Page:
Multi-touch display device 510 detects this input by finger 522 and associates the input with object 512. After detecting the engagement of finger 522, multi-touch display device 510 determines whether any future movements of finger 522 should trigger a detachment of object 512. In this example, multi-touch display device 510 employs a rule or set of rules to determine whether an detachment should be made, however, the rule or set of rules have not been met, so multi-touch display device 510 does not detach object 512 from organizational tool 520. Because multi-touch display device 510 does not detach object 512, multi-touch display device 510 interprets movement of the detected input as a request to translate object 512 by a distance corresponding to the distance from the first point to the second point. However, as object 512 continues to be attached to organizational tool 520, multi-touch display device 510 will translate organizational tool 520, and any other objects attached to it, in correspondence with any translation of object 512.

In some implementations, a multi-touch display device may employ a detachment rule whereby the multi-touch display device detaches an object from an organizational tool in response to detecting that a user has engaged the object in a predetermined manner. The predetermined manner of input may include, for example, a single point engagement of the surface of the multi-touch display device at a point corresponding to an attached object, or a predefined series of inputs at a predetermined point on an attached object. Referring to FIGS. 5C(a), a user has engaged the surface of multi-touch display device 510 with finger 522 at a first point corresponding to object 512. The multi-touch display device 510 detects the input of finger 522, and associates the input with object 512.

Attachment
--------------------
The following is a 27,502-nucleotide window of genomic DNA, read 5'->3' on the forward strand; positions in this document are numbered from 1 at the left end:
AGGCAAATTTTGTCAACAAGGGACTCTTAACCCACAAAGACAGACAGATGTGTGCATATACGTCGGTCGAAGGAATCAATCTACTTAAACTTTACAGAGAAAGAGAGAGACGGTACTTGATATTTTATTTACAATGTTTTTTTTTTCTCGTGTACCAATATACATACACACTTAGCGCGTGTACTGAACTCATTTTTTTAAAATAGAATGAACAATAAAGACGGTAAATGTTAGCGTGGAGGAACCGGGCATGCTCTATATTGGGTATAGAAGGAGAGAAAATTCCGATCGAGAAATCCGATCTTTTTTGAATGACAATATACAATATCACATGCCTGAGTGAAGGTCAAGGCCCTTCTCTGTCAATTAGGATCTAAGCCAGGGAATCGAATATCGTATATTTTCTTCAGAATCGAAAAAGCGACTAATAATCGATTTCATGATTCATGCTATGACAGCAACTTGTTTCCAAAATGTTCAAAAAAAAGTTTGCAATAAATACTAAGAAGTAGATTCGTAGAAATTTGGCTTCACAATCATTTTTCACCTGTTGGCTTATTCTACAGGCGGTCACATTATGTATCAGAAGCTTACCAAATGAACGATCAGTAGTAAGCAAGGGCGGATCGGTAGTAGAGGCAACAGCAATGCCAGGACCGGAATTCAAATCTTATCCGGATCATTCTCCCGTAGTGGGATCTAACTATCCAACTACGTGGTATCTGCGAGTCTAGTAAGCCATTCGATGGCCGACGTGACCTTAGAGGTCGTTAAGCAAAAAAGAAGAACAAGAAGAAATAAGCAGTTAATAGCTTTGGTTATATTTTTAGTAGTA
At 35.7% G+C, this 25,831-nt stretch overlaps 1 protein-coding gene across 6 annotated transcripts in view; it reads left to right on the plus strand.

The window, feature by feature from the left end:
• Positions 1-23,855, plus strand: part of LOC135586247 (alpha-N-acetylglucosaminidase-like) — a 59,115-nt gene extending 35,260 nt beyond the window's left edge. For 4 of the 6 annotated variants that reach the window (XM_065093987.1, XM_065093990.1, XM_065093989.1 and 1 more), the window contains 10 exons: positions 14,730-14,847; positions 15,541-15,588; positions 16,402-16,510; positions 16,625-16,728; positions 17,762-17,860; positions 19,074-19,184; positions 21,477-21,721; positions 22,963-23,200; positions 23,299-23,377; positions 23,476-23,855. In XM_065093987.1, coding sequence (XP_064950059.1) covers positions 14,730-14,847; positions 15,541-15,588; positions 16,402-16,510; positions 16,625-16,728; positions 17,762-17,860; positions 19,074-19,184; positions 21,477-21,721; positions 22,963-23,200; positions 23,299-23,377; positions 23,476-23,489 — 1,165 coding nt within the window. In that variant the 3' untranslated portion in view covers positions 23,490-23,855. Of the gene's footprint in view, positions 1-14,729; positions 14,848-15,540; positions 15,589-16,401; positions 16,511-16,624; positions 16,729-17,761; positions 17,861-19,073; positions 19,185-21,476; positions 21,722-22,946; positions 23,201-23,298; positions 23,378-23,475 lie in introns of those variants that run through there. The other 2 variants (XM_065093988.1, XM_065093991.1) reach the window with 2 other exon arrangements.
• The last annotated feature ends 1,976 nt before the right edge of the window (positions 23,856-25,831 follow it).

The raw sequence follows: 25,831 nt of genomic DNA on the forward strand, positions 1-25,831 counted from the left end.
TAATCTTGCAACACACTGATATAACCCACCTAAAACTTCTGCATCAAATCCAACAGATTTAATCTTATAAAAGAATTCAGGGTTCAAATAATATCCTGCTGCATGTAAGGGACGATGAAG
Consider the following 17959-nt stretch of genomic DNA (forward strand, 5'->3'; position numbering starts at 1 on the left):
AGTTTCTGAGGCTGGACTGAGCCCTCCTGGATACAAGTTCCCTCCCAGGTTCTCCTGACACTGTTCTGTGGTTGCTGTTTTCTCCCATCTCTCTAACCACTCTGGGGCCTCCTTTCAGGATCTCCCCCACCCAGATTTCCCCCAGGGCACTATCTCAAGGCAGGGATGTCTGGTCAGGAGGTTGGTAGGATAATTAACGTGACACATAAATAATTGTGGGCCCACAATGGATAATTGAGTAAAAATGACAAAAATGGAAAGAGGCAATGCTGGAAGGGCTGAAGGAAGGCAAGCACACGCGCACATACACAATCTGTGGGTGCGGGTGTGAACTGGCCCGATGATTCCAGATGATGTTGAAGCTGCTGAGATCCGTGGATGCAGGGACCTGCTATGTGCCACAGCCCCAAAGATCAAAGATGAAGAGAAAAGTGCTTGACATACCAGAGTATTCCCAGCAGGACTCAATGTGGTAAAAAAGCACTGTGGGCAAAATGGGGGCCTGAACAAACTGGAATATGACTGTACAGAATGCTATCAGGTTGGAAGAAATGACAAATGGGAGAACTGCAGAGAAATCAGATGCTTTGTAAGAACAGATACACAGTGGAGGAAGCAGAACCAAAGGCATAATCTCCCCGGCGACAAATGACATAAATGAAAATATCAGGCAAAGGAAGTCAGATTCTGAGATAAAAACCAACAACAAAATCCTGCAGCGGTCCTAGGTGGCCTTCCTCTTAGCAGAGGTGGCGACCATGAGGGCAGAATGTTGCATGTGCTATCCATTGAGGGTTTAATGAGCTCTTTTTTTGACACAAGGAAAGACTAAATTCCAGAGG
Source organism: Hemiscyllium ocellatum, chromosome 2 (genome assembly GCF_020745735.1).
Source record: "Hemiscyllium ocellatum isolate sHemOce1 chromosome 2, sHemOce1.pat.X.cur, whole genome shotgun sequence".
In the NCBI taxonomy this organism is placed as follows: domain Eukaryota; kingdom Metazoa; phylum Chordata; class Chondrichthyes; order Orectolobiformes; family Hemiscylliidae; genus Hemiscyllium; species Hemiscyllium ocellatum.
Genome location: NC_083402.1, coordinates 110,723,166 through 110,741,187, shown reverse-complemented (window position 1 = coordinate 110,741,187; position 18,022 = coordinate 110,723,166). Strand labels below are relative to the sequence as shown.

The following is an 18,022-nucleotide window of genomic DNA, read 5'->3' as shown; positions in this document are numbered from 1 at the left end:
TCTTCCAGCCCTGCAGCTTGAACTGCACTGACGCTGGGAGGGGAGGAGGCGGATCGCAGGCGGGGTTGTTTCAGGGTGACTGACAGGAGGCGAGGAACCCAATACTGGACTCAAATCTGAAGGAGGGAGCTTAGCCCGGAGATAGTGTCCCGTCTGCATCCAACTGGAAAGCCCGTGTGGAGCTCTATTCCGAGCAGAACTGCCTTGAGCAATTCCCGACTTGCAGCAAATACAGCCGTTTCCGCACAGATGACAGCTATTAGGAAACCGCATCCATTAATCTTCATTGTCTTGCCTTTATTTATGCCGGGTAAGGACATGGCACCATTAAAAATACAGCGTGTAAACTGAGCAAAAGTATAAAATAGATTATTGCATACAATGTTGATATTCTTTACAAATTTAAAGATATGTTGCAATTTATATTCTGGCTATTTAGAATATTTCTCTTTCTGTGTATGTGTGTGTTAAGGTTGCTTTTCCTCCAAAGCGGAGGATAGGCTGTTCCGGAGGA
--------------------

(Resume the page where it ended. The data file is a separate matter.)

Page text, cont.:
After detecting the engagement of finger 522, multi-touch display device 510 determines whether any future movements of the finger 522 should trigger a detachment of object 512. Because finger 522 engages attached object 512 as a singular input, multi-touch display device 510 determines that object 512 should be detached from organizational tool 520. Thereafter, in reference to FIG. 5C(b), the user drags finger 522 across the surface of the multi-touch display device 510 in a rightward motion from the first point to a second point. In response to detecting the movement of finger 522, multi-touch display device 510 translates object 512 by a distance corresponding to the distance from the first point to the second point. In some implementations, multi-touch display device 510 detaches object 512 from organizational tool 520 when multi-touch display device 510 detects that finger 522 disengages the surface of multi-touch display device 510 and determines that object 512 no longer overlaps organizational tool 520. In other implementations, the multi-touch display device 510 detaches object 512 from organizational tool 520 when multi-touch display device 510 detects any movement of linger 522 after determining that the movement should trigger a detachment of object 512.